How to Determine Correct Respirator Sizing

There are two primary types of fit testing, a Qualitative Fit Test or a Quantitative Fit Test. There are few major differences between the two tests, specifically in the types of respirators they can test. Here are the primary differences between the two types of tests:

Qualitative Fit Test (QLFT)

A qualitative fit test (QLFT) may only be used to fit-test:

    • Negative-pressure, air-purifying respirators, as long as they’ll only be used in atmospheres where the hazard is at less than 10 times the permissible exposure limit (PEL), or

    • Tight-fitting facepieces used with powered and atmosphere-supplying respirators.

QLFT is pass/fail and relies on the user’s senses using one of four OSHA-accepted test agents:

    • Isoamyl acetate (banana smell); only for testing respirators with organic vapor cartridges.

    • Saccharin (sweet taste); can test respirators with a particulate filter of any class.

    • Bitrex® (bitter taste); can also test respirators with particulate filters of any class.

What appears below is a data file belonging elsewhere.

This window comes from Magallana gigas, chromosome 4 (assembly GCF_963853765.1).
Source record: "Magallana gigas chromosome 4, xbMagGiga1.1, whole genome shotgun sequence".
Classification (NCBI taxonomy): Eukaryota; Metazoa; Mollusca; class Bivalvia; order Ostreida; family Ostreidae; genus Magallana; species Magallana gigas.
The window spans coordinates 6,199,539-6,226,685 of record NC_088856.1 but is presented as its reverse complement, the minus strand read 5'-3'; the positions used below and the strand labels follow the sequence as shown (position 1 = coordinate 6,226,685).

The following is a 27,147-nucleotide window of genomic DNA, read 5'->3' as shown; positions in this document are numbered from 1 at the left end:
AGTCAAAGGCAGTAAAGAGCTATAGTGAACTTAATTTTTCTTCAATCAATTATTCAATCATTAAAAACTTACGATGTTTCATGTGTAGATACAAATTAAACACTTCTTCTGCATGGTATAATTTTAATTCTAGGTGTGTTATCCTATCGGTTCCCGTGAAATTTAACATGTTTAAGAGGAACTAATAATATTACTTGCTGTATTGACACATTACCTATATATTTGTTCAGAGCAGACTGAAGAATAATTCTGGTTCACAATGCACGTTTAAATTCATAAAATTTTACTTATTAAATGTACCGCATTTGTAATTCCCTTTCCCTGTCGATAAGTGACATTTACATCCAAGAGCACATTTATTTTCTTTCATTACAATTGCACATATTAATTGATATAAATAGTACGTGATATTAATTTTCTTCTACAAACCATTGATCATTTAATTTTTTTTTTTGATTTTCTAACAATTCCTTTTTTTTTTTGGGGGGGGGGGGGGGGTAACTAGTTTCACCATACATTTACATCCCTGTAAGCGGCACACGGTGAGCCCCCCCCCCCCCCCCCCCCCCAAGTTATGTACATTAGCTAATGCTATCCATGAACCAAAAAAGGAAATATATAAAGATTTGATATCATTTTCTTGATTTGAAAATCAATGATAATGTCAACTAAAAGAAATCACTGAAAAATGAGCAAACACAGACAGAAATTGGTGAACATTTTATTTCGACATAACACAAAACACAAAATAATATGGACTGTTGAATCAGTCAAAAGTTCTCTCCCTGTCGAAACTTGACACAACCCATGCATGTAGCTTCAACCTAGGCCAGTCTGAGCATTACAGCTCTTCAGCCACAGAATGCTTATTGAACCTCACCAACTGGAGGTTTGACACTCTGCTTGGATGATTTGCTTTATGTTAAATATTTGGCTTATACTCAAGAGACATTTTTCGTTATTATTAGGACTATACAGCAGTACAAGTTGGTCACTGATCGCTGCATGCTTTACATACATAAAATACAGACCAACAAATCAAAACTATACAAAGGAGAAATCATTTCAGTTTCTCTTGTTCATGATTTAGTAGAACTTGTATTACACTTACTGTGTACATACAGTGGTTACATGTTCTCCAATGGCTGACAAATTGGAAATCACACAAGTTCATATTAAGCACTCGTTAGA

• Irritant smoke (involuntary cough reflex); only for testing respirators with level 100 particulate filters.

Each QLFT method uses seven exercises performed for 1 minute each:

    • Normal breathing.

    • Deep breathing.

    • Moving head side to side.

    • Moving head up and down.

    • Bending over (or jogging in place if fit test unit doesn’t permit bending at the waist).

    • Talking.

    • Normal breathing again.

Quantitative Fit Test (QNFT)

A quantitative fit test (QNFT) can be used to fit-test any tight-fitting respirator. It involves using an instrument to measure leakage around the face seal and produces a numerical result called a “fit factor.”

There are three OSHA-accepted QNFT test protocols:

    • Generated aerosol uses a non-hazardous aerosol such as corn oil generated in a test chamber.

    • Condensation nuclei counter (CNC) uses ambient aerosol and doesn’t require a test chamber.

    • Controlled negative pressure (CNP) uses a test that creates a vacuum by temporarily cutting off air.

QNFT is pass/fail and relies on the user’s senses using one of four OSHA-accepted test agents:

    • A fit factor of at least 100 is required for half-mask respirators and a minimum fit factor of 500 for a full facepiece negative-pressure respirator.

Each QNFT method uses seven exercises performed for 1 minute each: